Last Thursday, I went on FX's Totally Biased with W. Kamau Bell and tried to explain rape culture in a few 15-second sound bytes (fun stuff—if you've never tried it, RUN-DON'T-WALK).
I was in a debate with comedy vet Jim Norton (who's been thoughtful and fair throughout this whole thing, so don't be mean to him), who essentially took the stance that comedy requires absolute freedom in order to function. Comedians joke about difficult issues because it's a "release of tension" for people uncomfortable with those issues. It's "catharsis." No subject should ever be "off limits" and comedians shouldn't be "silenced." And anyway, language doesn't affect culture, so how could rape jokes have an effect on actual rape? Rape is illegal! Everyone hates rape!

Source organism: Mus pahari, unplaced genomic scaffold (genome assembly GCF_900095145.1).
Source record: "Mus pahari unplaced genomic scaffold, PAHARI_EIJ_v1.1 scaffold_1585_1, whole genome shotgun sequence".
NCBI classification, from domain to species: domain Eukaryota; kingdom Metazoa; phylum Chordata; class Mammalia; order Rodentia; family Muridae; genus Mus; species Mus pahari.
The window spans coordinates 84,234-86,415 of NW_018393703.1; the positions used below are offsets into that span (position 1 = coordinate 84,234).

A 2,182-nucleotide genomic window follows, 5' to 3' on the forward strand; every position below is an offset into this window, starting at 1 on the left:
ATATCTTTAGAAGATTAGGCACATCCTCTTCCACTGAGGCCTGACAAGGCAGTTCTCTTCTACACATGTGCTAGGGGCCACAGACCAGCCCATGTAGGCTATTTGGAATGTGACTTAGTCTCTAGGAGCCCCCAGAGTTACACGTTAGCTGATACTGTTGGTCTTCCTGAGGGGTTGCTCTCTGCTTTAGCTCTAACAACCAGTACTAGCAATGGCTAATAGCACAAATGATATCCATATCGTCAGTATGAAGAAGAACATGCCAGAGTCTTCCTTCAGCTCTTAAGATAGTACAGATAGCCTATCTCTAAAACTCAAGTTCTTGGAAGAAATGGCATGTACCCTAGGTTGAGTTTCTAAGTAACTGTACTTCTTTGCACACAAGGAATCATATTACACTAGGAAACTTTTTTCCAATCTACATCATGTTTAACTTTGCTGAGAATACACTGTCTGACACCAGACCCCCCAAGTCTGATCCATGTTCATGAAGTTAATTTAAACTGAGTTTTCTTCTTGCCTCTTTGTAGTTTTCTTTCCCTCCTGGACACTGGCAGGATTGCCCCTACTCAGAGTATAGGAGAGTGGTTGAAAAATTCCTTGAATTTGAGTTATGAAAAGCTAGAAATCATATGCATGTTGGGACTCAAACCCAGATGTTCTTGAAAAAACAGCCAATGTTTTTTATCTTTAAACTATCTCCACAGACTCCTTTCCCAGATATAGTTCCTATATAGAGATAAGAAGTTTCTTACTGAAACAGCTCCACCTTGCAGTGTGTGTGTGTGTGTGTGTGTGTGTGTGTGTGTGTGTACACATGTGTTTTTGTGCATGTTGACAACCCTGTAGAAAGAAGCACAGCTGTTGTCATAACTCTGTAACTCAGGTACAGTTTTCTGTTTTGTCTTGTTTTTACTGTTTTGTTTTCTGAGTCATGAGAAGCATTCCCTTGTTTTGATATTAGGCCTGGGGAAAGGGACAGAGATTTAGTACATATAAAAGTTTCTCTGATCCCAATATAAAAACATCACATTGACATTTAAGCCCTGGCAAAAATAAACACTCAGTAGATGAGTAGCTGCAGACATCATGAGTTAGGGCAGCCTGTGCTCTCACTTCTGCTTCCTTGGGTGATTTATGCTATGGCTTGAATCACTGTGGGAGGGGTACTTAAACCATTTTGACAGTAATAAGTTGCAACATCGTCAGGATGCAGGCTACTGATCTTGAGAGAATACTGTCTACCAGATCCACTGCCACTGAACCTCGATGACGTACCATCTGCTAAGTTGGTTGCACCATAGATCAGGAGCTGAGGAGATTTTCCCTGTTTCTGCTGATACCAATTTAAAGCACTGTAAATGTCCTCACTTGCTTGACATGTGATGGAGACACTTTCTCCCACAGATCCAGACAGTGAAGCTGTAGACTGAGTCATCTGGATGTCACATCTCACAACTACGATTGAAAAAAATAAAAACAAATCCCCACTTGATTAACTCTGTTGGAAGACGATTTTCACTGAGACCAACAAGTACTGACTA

Well, that's the fundamental disconnect between us. I believe that the way we speak about things and the type of media we consume profoundly influences how we think about the world.
Let me be clear: I don't believe that previously non-raping audience members are going to take to the streets in a rape mob after hearing one rape joke. That's an absurd and insulting mischaracterization. But I do believe that comedy's current permissiveness around cavalier, cruel, victim-targeting rape jokes contributes to (that's contributes—not causes) a culture of young men who don't understand what it means to take this stuff seriously.